It is like a man [already] going on a journey; when he leaves home, he puts his servants in charge, each with his particular task, and he gives orders to the doorkeeper to be constantly alert and on the watch.
“It’s like a man who goes on a trip and leaves his house in the care of his servants. He gives each one a special job to do. He tells the servant guarding the door to always be ready. And this is what I am telling you now.
It is like a man who goes on a ·trip [journey]. He leaves his house and lets his servants take care of it, giving each one ·a special job [his own work] to do. The man tells the servant guarding the door always to be watchful.
It is like a man who goes on a trip. He leaves his house and lets his servants take care of it. He gives each servant a special job to do. One servant has the work of guarding the door. The man tells this servant always to be watchful. This is what I am now telling you.
It is as if a man who is travelling abroad had left his house and handed it over to be managed by his servants. He has given each one his work to do and has ordered the doorkeeper to be on the look-out for his return. Just so must you keep a look-out, for you do not know when the master of the house will come—it might be late evening, or midnight, or cock-crow, or early morning—otherwise he might come unexpectedly and find you sound asleep. What I am saying to you I am saying to all; keep on the alert!”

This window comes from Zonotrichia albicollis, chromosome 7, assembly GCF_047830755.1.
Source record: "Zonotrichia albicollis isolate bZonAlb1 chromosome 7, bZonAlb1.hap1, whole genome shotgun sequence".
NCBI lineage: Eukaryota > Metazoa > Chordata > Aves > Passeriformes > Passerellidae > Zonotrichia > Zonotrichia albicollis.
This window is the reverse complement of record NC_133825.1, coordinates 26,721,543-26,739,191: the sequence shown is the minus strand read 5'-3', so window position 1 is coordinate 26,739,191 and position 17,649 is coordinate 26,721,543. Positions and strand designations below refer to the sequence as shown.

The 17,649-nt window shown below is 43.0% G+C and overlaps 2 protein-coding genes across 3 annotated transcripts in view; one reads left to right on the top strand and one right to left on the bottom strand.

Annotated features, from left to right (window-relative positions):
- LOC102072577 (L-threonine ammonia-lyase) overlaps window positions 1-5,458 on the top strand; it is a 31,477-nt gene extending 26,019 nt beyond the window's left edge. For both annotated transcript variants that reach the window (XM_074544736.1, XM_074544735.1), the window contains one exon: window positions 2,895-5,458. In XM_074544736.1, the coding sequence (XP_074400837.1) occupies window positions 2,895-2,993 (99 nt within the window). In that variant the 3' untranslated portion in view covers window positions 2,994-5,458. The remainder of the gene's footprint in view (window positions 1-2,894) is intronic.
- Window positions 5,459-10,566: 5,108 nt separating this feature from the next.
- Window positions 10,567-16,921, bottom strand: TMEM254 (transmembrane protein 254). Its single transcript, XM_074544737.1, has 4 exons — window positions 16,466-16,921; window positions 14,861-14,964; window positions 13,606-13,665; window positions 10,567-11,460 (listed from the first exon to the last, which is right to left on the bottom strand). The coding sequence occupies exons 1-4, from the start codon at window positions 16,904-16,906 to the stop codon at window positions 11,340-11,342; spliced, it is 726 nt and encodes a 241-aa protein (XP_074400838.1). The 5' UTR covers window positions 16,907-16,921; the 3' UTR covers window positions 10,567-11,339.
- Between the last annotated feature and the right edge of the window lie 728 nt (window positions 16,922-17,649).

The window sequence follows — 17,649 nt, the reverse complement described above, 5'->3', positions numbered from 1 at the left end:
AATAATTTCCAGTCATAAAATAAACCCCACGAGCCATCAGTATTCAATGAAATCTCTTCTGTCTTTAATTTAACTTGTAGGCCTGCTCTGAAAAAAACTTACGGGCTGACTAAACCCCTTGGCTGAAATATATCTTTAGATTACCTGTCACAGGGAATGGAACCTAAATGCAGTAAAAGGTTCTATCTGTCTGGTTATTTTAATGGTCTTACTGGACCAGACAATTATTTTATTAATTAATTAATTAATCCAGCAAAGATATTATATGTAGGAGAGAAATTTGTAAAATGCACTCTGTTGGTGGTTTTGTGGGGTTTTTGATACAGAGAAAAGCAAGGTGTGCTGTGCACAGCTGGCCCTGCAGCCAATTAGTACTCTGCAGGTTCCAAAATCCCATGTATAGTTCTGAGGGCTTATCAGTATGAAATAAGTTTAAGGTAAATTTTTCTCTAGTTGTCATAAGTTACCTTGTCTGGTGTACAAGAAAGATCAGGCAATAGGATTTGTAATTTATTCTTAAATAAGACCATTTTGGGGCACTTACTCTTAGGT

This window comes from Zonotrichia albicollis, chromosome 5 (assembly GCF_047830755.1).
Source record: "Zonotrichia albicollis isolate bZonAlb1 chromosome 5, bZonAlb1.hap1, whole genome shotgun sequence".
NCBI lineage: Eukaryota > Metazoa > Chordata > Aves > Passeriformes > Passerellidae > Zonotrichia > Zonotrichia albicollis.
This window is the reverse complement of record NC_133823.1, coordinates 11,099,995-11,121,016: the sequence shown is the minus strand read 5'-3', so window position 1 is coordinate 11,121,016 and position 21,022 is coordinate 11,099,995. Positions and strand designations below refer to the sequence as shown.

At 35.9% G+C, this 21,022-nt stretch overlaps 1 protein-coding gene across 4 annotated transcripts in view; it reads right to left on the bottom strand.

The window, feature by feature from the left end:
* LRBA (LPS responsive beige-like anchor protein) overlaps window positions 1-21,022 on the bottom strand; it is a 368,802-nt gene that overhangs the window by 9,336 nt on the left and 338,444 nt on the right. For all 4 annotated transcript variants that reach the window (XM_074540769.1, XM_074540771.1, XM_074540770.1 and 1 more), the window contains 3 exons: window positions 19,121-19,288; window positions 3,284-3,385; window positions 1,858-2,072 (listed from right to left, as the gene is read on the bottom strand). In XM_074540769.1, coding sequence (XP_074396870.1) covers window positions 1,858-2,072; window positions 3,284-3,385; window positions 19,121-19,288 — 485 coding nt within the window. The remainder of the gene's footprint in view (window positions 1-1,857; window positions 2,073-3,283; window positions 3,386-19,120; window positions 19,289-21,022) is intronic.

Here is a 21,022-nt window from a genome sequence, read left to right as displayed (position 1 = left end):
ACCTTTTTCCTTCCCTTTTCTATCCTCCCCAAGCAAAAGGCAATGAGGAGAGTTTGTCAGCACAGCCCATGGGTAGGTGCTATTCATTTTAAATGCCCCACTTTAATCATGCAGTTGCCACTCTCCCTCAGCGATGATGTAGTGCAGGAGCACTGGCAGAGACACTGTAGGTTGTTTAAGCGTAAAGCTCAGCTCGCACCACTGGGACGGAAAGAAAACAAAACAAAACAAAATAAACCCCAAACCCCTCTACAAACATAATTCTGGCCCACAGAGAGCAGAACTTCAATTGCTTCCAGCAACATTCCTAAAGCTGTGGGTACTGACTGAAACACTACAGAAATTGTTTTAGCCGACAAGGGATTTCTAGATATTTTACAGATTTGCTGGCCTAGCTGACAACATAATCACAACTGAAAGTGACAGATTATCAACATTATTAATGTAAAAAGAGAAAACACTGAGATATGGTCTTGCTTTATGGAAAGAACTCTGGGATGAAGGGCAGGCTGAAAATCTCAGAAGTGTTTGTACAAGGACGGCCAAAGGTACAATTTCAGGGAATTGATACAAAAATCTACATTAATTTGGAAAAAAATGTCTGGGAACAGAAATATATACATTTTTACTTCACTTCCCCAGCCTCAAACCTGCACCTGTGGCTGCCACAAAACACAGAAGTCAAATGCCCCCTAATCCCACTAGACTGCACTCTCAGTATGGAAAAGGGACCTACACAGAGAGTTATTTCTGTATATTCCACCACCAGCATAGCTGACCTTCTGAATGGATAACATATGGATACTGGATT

“But the exact day and hour? No one knows that, not even heaven’s angels, not even the Son. Only the Father. So keep a sharp lookout, for you don’t know the timetable. It’s like a man who takes a trip, leaving home and putting his servants in charge, each assigned a task, and commanding the gatekeeper to stand watch. So, stay at your post, watching. You have no idea when the homeowner is returning, whether evening, midnight, cockcrow, or morning. You don’t want him showing up unannounced, with you asleep on the job. I say it to you, and I’m saying it to all: Stay at your post. Keep watch.”
“The coming of the Son of Man can be illustrated by the story of a man going on a long trip. When he left home, he gave each of his slaves instructions about the work they were to do, and he told the gatekeeper to watch for his return.
It is like a man, when departing on a journey and leaving his bais (house) and, having put his avadim (servants) in charge, each with his assigned avodah (work), gives orders to the gatekeeper to be shomer.
This situation is like a man who went on a journey; when he departed, he left his servants in charge of the house. Each of them had his own job to do; and the man left the porter to stand at the door, watching.
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